While attending America Succeeds’ always excellent EdVenture conference in Boise in September, we had the opportunity to acquaint ourselves with a non-profit organization that produces arguably the most compelling and visually appealing education data we’ve seen.
We can all learn from its work.
EdBuild, based in Jersey City, N.J., won national acclaim recently for Fault Lines, its report on the most socioeconomically segregating school district borders in the U.S. The report and its highly localized data garnered a great deal of national and local media coverage.
In addition to conducting sophisticated research and data analysis, EdBuild provides interactive maps on its website that allow readers to zoom in their searches and customize and localize the massive data set.
At Colorado Succeeds, we believe strongly in the power of data to inform decisions that drive improvements to public schools. Our Colorado School Grades website provides a visually appealing, easily digestible format for parents to investigate the quality of public schools.
That’s why we admire what EdBuild has done with Fault Lines. So we decided to delve more deeply into the organization, its work, and its Colorado-specific findings.
“Our feeling is that an interactive visualization gets people engaged with the issue,” Zahava Stadler, EdBuild’s manager of policy and research told us during a recent phone call. “The more dynamic the presentation the more likely people are to pay attention and absorb it.”
EdBuild’s mission is to “bring common sense and fairness to the way states fund public schools.” This includes advocating for a system that “funds an equal chance in life for every child, regardless of their zip code.”
Huge disparities in poverty between neighboring school districts flies in the face of this mission, especially when district boundaries appear arbitrarily drawn, or, in some cases, drawn to foster economic segregation, Stadler told us.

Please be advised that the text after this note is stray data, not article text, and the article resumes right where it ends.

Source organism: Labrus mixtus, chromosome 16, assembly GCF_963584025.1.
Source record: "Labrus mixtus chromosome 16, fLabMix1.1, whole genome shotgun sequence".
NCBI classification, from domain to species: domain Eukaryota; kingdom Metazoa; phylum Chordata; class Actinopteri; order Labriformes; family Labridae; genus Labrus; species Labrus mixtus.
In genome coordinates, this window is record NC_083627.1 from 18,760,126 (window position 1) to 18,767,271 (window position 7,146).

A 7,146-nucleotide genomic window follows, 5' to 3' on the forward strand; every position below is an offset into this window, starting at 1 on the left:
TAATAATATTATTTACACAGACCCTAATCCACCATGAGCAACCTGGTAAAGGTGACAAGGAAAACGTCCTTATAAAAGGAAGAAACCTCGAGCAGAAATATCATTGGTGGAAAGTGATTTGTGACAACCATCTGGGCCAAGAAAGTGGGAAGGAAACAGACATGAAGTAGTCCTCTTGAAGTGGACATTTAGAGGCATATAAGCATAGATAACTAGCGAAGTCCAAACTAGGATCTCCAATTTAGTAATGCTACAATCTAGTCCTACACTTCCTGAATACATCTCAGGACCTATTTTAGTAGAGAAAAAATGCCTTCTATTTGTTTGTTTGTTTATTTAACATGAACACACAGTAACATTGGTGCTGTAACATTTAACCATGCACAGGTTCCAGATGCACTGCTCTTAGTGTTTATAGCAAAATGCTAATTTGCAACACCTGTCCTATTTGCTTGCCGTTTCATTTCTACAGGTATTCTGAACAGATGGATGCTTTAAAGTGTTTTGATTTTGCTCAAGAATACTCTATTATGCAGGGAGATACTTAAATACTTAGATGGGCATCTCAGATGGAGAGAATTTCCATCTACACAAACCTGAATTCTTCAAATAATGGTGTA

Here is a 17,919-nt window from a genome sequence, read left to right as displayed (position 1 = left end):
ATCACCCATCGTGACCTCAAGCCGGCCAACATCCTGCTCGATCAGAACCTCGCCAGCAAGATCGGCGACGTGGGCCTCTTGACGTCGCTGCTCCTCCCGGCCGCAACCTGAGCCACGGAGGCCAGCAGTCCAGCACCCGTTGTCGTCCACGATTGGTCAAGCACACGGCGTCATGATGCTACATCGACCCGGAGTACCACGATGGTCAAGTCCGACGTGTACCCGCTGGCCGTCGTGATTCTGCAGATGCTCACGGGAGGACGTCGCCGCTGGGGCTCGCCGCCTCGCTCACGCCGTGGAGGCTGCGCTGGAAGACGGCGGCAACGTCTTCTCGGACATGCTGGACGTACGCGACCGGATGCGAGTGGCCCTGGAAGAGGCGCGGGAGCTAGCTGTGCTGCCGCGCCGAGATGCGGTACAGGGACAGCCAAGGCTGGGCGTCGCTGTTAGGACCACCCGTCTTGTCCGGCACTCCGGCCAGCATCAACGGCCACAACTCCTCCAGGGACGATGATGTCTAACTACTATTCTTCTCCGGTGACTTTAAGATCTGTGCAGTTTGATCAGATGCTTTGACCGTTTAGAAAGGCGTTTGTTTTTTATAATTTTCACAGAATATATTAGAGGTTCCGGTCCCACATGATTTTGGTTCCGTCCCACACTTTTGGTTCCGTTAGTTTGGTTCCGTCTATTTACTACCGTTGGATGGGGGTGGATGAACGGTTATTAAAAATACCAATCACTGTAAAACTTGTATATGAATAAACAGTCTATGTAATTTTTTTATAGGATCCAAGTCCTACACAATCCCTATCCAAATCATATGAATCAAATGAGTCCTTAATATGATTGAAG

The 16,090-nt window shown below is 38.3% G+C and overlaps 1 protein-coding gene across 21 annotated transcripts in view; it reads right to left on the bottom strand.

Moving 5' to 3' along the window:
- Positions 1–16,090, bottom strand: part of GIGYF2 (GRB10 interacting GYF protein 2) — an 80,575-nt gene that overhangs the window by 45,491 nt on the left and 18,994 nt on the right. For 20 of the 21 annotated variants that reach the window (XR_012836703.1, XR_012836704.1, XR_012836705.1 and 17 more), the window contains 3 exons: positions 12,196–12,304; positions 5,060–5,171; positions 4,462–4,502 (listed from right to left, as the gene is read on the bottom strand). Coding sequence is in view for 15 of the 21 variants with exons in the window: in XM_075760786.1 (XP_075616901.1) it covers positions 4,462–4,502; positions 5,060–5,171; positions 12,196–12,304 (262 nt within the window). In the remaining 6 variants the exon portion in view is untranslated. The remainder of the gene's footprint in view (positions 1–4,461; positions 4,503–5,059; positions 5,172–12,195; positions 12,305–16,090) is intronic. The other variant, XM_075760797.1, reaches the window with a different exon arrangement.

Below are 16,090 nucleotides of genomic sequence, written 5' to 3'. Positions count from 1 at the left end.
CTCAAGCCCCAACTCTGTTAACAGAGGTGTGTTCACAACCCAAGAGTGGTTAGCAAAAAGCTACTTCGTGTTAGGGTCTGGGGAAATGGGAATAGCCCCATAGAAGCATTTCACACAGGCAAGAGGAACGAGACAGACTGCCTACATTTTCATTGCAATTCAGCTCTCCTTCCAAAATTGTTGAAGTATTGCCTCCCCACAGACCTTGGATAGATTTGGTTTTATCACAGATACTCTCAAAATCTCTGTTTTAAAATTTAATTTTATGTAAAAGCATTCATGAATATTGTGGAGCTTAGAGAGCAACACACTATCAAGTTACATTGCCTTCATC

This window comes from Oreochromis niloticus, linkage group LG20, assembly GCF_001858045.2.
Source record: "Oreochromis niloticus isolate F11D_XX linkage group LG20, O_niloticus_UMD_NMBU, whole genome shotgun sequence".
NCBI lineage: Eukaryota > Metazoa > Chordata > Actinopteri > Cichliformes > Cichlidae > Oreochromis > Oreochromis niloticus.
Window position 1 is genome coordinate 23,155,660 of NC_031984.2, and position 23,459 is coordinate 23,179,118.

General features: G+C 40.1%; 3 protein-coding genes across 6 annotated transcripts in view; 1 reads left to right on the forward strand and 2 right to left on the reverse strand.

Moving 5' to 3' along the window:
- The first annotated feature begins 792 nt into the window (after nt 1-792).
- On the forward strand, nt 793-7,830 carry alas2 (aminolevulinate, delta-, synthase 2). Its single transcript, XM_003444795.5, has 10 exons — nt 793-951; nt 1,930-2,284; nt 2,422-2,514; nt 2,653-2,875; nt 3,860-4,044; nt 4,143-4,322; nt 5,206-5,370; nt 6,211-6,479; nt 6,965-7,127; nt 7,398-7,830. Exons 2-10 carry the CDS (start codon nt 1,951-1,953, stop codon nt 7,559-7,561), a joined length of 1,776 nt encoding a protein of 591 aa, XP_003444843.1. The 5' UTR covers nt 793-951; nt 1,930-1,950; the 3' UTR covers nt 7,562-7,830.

EdBuild measured gaps in poverty rates across all 33,500 school district borders in the U.S. The organization then ranked all urban and suburban borders from most to least segregating. The data revealed a local Colorado angle: the border between the Sheridan and Littleton school district’s is the ninth most segregating border in the country.
Within Littleton’s boundaries, 9 percent of residents are poor, while in Sheridan 49 percent of residents are poor. That’s a 40 percentage-point spread across the boundary. Chalkbeat recently published an excellent article on contrasts between the two districts.
Stadler stressed that EdBuild used federal poverty data, not free and reduced lunch statistics, which encompass a broader swath of the population.
“That’s a massive gap” between Sheridan and Littleton, Stadler said. Only boundaries in Michigan, Alabama, Ohio, Pennsylvania, and Arizona have bigger gaps. Ohio has three boundaries with larger gaps, Alabama two.
But the biggest gap belongs to the boundary between Detroit and Grosse Point, an affluent suburb: it’s 42 percentage points, only marginally higher than Littleton-Sheridan.
That Michigan boundary was the focus of a controversial, landmark decision by the U.S. Supreme Court in 1974, which many integration proponents say reversed two decades of school integration progress set in motion by the Brown v. Board of Education decision of 1954.
In Milliken v. Bradley, the court found that school systems were not responsible for desegregation across district lines unless it could be shown that they had each deliberately engaged in a policy of segregation. This ended mandatory inter-district integration plans, which had proven to be highly effective instruments of integration, but were loathed by many suburban residents.
EdBuild hopes to continue its research on segregating school district borders, and will share its finding with advocacy groups. The hope is that civil rights lawyers will use the Fault Lines data to file a lawsuit that might eventually overturn Milliken v. Bradley.
During the EdVenture Ed Shark Tank competition in September 2016, EdBuild won a $70,000 grant to pursue this on a deeper level. $20,000 came from the Bill & Melinda Gates Foundation, $50,000 from the J.S. and Kathryn Albertson Family Foundation.
EdBuild founder and CEO Rebecca Sibilia said her organization would not directly pursue litigation, but hoped to inspire others to do so. “We are just a data and numbers shop,” she said during Ed Shark Tank pitch.
That “just” strikes us a bit too modest. Check out EdBuild’s work. We’re confident you will be as impressed as we are.